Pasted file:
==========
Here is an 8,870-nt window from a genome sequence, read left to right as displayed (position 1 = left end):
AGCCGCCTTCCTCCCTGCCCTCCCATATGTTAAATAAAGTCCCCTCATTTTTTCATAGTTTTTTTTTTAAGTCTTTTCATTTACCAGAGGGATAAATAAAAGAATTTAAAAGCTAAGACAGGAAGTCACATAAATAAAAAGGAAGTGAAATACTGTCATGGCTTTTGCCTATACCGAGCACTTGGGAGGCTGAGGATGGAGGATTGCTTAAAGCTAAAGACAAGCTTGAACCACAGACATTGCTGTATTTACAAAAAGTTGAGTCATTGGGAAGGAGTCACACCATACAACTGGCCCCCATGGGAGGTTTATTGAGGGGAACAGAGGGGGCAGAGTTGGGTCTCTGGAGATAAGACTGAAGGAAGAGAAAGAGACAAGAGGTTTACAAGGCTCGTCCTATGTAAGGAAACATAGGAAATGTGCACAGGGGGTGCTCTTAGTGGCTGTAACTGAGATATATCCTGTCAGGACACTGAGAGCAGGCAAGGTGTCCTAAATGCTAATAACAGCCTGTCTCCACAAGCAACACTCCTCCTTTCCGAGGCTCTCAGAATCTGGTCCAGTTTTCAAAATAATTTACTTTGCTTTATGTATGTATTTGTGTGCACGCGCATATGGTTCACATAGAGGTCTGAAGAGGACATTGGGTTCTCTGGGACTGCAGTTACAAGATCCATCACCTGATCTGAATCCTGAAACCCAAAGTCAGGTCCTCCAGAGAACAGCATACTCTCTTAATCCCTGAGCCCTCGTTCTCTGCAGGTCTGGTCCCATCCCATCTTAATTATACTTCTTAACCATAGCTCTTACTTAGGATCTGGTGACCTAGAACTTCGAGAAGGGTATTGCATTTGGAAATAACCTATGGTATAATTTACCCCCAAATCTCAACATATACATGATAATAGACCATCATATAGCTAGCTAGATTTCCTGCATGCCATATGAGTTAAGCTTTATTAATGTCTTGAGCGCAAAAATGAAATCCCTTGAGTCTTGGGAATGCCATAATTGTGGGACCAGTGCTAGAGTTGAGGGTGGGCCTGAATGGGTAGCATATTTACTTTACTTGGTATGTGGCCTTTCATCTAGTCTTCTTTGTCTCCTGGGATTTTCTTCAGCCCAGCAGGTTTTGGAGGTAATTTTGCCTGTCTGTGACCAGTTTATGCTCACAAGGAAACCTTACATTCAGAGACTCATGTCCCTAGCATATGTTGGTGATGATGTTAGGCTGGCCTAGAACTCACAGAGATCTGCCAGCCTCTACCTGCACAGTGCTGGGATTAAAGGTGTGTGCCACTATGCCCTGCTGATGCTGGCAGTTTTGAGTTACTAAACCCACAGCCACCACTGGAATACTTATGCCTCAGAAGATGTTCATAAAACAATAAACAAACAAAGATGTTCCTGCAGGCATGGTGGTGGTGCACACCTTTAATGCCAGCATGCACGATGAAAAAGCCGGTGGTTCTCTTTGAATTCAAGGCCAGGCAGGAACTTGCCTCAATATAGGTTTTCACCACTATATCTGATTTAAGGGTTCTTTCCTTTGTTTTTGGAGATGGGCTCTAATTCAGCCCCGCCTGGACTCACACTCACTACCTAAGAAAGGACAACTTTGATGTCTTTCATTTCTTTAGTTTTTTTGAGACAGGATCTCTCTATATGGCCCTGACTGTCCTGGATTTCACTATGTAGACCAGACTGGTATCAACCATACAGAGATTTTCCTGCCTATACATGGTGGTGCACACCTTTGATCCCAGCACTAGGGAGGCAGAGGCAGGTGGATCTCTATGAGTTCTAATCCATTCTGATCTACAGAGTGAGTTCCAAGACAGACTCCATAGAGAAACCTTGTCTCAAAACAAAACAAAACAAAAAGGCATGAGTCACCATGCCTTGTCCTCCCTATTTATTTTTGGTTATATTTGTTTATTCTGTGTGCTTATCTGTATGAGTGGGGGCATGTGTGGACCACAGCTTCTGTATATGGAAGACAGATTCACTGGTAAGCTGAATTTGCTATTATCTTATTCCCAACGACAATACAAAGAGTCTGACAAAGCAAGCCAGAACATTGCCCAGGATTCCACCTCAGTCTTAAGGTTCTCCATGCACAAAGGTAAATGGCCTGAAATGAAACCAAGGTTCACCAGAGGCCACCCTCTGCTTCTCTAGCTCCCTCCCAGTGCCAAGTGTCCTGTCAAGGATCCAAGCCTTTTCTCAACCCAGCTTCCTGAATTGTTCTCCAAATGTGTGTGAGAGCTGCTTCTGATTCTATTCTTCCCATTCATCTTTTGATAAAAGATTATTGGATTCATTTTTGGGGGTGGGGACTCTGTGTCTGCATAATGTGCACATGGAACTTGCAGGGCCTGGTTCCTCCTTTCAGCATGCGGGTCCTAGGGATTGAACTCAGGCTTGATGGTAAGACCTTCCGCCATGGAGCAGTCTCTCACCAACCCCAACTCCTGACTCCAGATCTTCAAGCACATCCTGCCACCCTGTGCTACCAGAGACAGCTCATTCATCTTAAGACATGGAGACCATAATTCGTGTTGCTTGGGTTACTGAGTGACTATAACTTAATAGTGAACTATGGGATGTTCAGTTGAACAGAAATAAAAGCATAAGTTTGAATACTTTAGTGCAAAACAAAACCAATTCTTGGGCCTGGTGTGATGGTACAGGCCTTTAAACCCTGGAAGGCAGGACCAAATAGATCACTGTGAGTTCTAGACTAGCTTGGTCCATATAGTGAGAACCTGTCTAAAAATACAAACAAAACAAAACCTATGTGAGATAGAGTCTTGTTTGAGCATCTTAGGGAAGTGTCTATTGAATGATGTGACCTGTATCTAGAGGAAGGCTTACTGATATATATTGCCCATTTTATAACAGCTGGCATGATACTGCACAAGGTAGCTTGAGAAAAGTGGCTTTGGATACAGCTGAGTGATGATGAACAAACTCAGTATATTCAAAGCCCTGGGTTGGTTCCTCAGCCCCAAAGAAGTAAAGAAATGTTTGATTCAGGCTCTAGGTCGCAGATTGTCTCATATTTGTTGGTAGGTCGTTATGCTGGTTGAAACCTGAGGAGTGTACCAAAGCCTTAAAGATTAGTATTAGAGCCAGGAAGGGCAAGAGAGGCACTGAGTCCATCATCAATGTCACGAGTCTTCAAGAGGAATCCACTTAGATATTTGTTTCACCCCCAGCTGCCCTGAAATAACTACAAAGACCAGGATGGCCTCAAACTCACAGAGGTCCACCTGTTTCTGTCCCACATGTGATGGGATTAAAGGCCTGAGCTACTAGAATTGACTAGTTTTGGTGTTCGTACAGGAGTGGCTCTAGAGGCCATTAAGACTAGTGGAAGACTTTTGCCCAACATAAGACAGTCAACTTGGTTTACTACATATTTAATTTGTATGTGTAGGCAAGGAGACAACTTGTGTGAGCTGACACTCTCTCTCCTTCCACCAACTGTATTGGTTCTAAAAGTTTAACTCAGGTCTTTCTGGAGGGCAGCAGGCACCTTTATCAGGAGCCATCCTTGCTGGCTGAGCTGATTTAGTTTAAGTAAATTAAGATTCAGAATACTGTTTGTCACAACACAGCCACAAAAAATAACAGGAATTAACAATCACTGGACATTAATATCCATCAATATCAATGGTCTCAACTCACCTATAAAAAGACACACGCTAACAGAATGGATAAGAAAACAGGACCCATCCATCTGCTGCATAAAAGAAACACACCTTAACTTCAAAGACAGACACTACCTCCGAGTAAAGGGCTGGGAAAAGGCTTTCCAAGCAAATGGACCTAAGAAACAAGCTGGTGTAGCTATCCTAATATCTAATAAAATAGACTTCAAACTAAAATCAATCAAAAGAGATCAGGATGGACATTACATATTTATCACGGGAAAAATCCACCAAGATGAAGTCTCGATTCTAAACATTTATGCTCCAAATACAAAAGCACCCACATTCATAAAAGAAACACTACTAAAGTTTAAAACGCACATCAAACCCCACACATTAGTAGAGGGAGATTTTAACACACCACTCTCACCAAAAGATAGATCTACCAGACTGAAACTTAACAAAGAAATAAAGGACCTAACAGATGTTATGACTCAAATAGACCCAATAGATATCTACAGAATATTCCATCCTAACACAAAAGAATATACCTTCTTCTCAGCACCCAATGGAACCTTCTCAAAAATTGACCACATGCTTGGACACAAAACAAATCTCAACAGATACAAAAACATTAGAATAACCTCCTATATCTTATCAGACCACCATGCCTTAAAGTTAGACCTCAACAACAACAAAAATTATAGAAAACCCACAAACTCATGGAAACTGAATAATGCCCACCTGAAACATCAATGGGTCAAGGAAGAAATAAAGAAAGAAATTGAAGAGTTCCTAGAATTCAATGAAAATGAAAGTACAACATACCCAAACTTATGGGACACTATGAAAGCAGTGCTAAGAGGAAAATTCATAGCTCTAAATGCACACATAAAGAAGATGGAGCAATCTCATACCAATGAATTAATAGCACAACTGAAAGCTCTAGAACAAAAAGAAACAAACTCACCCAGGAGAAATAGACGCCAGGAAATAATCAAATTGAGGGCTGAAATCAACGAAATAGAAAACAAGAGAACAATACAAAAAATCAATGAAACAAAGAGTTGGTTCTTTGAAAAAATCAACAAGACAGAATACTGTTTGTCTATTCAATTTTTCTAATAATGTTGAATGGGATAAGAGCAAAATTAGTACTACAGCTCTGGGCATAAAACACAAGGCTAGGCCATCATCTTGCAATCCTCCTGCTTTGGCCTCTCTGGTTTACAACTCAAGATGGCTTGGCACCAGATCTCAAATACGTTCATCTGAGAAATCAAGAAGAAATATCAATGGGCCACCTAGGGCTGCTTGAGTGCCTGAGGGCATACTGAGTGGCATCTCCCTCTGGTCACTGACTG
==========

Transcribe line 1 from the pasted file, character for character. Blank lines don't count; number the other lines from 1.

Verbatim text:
Here is an 8,870-nt window from a genome sequence, read left to right as displayed (position 1 = left end):